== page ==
The US and UK are trying to scrounge up ammunition for a 'spring offensive,? officials say
A New York Times story on Thursday suggested that the US and its allies are running out of ammunition they can supply to Ukraine, while Kiev is using up the troops and shells that will be needed for a planned spring offensive to fight for Artyomovsk instead.
Called Bakhmut by the Kiev authorities, Artyomovsk is now almost entirely surrounded by Russian forces. Ukrainian troops attempting to hold the town are running out of ammunition, the Times reported, with one brigade commander complaining of a "catastrophic shortage" of artillery shells.
Some US and EU officials now worry that Ukraine is using up "thousands" of shells a day in the battle for Artyomovsk, at a pace that is "unsustainable" and "could jeopardize a planned springtime campaign" that Kiev's western sponsors "hope will prove decisive," according to the Times.
The Pentagon has reportedly even "raised concerns" with Kiev about this, warning Ukraine about "wasting ammunition."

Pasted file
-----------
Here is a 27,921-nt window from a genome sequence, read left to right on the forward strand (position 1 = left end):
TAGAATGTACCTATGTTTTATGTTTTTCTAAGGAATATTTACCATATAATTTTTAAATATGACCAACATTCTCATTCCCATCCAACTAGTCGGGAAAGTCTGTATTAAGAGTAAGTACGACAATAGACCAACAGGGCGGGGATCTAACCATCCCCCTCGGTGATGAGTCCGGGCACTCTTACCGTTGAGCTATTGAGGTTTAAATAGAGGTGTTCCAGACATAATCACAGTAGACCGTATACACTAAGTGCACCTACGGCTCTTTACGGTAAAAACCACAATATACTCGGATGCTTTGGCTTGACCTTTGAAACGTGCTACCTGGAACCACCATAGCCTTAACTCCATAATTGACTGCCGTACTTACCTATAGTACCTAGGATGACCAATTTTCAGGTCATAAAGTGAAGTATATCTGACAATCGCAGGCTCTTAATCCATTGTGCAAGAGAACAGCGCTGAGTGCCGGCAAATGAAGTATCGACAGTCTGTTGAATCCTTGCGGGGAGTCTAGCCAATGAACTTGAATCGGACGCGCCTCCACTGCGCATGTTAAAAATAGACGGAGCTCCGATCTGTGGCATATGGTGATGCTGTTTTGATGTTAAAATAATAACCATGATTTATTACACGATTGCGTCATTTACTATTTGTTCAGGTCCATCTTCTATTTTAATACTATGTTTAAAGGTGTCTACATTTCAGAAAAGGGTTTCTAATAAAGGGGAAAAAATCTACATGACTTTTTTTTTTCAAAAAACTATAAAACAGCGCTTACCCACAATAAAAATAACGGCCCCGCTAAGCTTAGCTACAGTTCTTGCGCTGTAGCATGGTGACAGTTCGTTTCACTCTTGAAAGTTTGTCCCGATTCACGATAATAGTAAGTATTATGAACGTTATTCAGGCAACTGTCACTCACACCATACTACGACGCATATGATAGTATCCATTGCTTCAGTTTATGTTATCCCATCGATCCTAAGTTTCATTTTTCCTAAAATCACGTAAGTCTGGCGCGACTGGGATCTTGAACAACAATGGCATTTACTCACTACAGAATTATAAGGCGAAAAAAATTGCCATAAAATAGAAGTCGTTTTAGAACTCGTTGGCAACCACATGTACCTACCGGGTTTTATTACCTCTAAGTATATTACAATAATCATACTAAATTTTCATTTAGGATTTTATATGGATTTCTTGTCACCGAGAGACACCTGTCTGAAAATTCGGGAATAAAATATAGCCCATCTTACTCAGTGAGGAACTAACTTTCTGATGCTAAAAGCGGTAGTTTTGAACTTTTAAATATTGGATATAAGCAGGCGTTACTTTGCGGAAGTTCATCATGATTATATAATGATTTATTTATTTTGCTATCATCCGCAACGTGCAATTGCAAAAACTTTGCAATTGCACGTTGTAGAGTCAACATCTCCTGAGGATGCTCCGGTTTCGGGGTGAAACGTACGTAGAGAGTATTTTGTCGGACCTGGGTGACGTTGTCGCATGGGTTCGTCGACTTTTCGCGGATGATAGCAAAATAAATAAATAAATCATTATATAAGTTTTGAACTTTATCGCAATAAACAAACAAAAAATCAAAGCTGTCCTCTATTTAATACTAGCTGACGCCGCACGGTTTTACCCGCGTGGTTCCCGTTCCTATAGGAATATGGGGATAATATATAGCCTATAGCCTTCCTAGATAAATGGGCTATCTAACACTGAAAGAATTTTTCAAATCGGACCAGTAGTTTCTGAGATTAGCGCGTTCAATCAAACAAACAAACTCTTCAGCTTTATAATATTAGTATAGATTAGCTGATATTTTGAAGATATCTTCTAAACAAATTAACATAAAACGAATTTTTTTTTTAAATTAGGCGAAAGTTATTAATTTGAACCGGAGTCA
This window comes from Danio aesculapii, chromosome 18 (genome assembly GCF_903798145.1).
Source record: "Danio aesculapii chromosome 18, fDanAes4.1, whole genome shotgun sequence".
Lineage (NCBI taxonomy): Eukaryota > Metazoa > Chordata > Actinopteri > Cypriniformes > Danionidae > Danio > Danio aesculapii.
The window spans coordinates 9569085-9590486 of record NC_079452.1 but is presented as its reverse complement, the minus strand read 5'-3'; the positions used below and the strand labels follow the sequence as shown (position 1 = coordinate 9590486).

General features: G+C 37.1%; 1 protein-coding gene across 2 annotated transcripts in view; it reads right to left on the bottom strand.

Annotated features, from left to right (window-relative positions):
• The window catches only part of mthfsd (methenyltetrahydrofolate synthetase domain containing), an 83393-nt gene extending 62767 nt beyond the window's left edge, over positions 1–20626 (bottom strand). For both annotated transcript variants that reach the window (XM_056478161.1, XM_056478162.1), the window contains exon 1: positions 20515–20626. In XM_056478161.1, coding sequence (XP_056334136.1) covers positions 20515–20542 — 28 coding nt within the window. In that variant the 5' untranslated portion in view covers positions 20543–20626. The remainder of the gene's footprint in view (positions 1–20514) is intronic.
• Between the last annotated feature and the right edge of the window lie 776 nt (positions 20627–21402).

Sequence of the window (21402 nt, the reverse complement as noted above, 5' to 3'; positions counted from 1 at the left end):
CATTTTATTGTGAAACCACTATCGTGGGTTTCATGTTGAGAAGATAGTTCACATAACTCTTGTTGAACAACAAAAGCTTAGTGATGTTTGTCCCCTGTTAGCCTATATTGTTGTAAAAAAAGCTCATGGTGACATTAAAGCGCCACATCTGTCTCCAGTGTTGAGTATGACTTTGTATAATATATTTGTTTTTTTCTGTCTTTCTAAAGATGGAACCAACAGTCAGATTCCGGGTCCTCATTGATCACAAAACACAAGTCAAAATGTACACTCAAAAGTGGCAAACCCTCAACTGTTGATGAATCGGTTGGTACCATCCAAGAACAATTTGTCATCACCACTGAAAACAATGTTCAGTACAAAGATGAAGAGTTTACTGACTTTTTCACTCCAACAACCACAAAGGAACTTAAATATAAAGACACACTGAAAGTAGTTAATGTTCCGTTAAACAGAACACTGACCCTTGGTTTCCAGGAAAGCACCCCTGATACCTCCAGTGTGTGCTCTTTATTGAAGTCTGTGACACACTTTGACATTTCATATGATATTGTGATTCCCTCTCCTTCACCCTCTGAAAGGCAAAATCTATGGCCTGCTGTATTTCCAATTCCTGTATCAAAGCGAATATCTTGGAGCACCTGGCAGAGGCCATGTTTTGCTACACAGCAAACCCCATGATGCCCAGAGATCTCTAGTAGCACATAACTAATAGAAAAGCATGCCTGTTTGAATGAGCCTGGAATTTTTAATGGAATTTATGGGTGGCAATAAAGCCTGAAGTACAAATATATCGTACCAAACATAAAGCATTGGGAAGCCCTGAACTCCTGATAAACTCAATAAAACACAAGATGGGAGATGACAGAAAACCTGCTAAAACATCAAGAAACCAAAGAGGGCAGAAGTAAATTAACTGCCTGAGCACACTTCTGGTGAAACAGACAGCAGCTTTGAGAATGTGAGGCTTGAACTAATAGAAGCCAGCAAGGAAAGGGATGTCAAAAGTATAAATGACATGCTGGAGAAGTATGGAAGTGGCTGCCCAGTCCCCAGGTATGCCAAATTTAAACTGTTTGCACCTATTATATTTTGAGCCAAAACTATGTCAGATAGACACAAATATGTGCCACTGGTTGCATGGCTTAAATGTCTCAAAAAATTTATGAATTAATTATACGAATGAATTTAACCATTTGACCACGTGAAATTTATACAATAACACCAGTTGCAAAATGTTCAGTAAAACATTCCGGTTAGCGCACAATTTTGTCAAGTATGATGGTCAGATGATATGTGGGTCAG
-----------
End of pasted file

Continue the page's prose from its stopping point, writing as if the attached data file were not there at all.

The US and its allies "did not stockpile weaponry in anticipation of supplying an artillery war," the outlet noted. A "secret British task force" is trying to track down and buy Soviet-caliber ammunition from around the world. The US and NATO have managed to put together some shells, but they are supposed to be used in the upcoming offensive.
One Pentagon official described the push as a "last-ditch effort," because the West does not have enough ammunition to keep up with Ukrainian expenditures.
NATO's own stocks are "critically low" and it will take "many months" for efforts to boost production to have an effect, again according to the Times. Without artillery, the paper explained, "hundreds" of new tanks and armored vehicles that the West is sending Ukraine will have a "limited" effect.
The anonymous officials who spoke to the Times also claimed that Ukrainian casualties have been so severe, with "more than 100,000" troops wounded or killed so far, that Kiev must decide whether to hold onto Artyomovsk or save soldiers for the "one meaningful opportunity this year" to go on the offensive.
Though the US has tried to downplay the significance of Artyomovsk, President Vladimir Zelensky has decided to hold the town at seemingly all cost, declaring there is no part of Ukraine that can be abandoned.
The only logic of "expending so much blood and ammo" on the town would be to "drain Russia of resources and prevent its troops from heading farther west," Camille Grand, NATO's former assistant secretary general for defense investment and now a defense expert at the European Council on Foreign Relations, told the Times. "The alternative is that they got dragged into a situation that, in the long term, plays in Russia's favor and now it's difficult to get out of it."